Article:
Late last month debt-strapped Ecuador made history by missing two Brady bond coupon payments totaling $96 million. Although the government says that it may still meet the payments within a 30-day grace period, bondholders are facing the prospect of having to “restructure” the terms of the $6 billion worth of Brady debt.
Brady bonds are named after former Treasury Secretary Nicholas Brady, who led the effort to help Latin American countries reestablish credit by securitizing–in the form of dollar bonds–the bad bank debt that piled up during the 1982 Latin American debt crisis. There has never been a deferred Brady-bond payment, much less a default.
Yet the big story here is not about Ecuador or even about Brady bonds. It is instead about whether the International Monetary Fund, as many investors now vociferously contend, quietly encouraged Ecuador not to pay on time. The suspicion that it did is roiling the once-cozy relationship between the IMF and international bankers, who stand to lose–and who may face an onslaught of legal difficulties–if the Ecuadoran bonds go sour. The IMF’s official position is that it isn’t saying yea or nay.
Until now, the IMF and Wall Street have had a symbiotic relationship in financing emerging nations. The private sector lends and when crisis hits, the IMF steps in. Economists have become increasingly critical of this arrangement, on the grounds that IMF “rescues” encourage investors to take unwise risks, allow reforms to be postponed and leave local taxpayers holding the bag. “Moral hazard” is the term used to describe this.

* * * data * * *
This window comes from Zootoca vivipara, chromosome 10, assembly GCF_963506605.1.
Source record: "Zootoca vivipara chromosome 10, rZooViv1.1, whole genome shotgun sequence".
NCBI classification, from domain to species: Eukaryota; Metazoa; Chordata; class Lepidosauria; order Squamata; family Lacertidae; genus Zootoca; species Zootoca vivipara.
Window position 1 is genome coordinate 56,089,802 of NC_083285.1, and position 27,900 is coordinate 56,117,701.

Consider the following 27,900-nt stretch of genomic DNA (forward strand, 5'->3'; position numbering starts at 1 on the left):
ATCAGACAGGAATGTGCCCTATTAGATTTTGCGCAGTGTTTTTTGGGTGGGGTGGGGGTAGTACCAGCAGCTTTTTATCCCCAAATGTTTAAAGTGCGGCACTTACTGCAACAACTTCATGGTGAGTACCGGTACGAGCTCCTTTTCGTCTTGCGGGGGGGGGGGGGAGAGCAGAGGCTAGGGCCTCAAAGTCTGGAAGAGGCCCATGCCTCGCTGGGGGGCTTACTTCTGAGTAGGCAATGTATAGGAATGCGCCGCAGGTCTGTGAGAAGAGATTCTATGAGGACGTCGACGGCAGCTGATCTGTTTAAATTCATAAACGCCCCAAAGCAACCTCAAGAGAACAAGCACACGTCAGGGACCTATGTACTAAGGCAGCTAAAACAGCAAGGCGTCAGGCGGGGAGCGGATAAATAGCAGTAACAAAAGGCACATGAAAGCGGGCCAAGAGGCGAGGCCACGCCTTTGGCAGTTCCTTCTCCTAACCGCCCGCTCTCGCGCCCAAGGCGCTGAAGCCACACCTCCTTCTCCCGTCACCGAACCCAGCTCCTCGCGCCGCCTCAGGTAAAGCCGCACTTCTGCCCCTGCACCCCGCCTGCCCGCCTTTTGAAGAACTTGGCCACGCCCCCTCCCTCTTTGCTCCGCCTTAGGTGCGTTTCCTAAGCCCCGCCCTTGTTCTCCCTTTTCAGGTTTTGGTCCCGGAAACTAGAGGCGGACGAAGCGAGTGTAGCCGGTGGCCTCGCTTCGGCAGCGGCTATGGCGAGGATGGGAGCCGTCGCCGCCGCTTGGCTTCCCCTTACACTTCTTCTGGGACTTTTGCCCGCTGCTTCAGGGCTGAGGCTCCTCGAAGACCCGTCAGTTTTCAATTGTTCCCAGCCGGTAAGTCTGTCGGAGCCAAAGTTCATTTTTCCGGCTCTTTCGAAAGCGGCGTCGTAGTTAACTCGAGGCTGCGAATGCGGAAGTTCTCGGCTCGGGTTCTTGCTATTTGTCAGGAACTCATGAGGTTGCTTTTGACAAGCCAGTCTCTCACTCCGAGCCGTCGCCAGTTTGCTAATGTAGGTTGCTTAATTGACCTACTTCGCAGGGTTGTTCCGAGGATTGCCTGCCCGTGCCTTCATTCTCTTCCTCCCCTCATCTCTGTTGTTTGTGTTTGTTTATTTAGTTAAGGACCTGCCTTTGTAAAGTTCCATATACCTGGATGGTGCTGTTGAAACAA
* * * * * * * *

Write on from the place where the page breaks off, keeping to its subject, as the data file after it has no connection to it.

Of late the IMF has started taking the position that the private sector should be “involved” in “resolving financial crises.” That’s why the bankers suspect that the Fund has not discouraged, at the very least, the Ecuadorans from putting the bondholders’ feet to the fire. But just as Bill Clinton can no longer lecture teenagers on sex, drugs and lying, the investment community is a bit short on moral authority to complain about IMF intervention.
Ecuador’s claim that it needs to restructure its mountainous public external debt–equivalent to more than 90% of gross domestic product–is plausible. The economy is in shambles, having followed a trajectory of destruction since the mid-1970s of inflation, protectionism and over-regulation. President Jamil Mahuad inherited this basket case when he took office in August 1998. History will show that one of his first mistakes was a visit to the IMF’s Washington offices in February. A week later, the sucre was devalued and the new president’s popularity collapsed, along with his lofty goals of reform–including privatization of state industries.
Since then the country has been in a downward spiral, paralyzed by labor strikes, unable to execute a much needed banking reform, and draining international reserves. The economy will contract by 7% this year. The Ecuadoran Congress opposes, and is in no hurry to debate, the president’s fiscal package, which includes the IMF’s prescription for higher taxes.
Even though a “workout” with creditors is in order, investors may well have expected another outcome. If Ecuador had hit bottom in vogue, it probably would have won an IMF financing package to allow the government to honor its Brady-bond contracts. That the struggling government would have had to agree to IMF austerity measures–including punitive tax increases–might have mattered less to the investment community than it would to impoverished Ecuadorans who would be left with few resources to dig themselves out.